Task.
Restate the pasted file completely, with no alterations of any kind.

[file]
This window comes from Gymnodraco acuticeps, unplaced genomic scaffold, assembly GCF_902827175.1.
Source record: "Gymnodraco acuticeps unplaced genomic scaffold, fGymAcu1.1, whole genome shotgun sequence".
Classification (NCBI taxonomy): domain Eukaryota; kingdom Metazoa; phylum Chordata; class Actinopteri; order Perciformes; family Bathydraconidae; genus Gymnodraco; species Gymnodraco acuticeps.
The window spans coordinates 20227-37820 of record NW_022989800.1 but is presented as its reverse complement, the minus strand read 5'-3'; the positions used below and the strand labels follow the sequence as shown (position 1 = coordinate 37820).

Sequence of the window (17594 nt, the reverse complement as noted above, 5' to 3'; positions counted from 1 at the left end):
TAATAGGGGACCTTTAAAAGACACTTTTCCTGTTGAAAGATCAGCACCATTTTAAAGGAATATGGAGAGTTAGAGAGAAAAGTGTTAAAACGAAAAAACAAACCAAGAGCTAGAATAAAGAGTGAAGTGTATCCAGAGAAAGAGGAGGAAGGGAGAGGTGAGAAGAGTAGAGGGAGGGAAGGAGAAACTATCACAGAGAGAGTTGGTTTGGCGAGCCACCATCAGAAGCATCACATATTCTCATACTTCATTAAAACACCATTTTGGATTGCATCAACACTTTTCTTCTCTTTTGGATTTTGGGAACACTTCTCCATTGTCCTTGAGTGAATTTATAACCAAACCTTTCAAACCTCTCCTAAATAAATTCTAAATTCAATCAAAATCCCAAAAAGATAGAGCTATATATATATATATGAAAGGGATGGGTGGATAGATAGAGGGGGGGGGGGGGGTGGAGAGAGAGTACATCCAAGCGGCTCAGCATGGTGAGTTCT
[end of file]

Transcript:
This window comes from Gymnodraco acuticeps, unplaced genomic scaffold, assembly GCF_902827175.1.
Source record: "Gymnodraco acuticeps unplaced genomic scaffold, fGymAcu1.1, whole genome shotgun sequence".
Classification (NCBI taxonomy): domain Eukaryota; kingdom Metazoa; phylum Chordata; class Actinopteri; order Perciformes; family Bathydraconidae; genus Gymnodraco; species Gymnodraco acuticeps.
The window spans coordinates 20227-37820 of record NW_022989800.1 but is presented as its reverse complement, the minus strand read 5'-3'; the positions used below and the strand labels follow the sequence as shown (position 1 = coordinate 37820).

Sequence of the window (17594 nt, the reverse complement as noted above, 5' to 3'; positions counted from 1 at the left end):
TAATAGGGGACCTTTAAAAGACACTTTTCCTGTTGAAAGATCAGCACCATTTTAAAGGAATATGGAGAGTTAGAGAGAAAAGTGTTAAAACGAAAAAACAAACCAAGAGCTAGAATAAAGAGTGAAGTGTATCCAGAGAAAGAGGAGGAAGGGAGAGGTGAGAAGAGTAGAGGGAGGGAAGGAGAAACTATCACAGAGAGAGTTGGTTTGGCGAGCCACCATCAGAAGCATCACATATTCTCATACTTCATTAAAACACCATTTTGGATTGCATCAACACTTTTCTTCTCTTTTGGATTTTGGGAACACTTCTCCATTGTCCTTGAGTGAATTTATAACCAAACCTTTCAAACCTCTCCTAAATAAATTCTAAATTCAATCAAAATCCCAAAAAGATAGAGCTATATATATATATATGAAAGGGATGGGTGGATAGATAGAGGGGGGGGGGGGGGTGGAGAGAGAGTACATCCAAGCGGCTCAGCATGGTGAGTTCT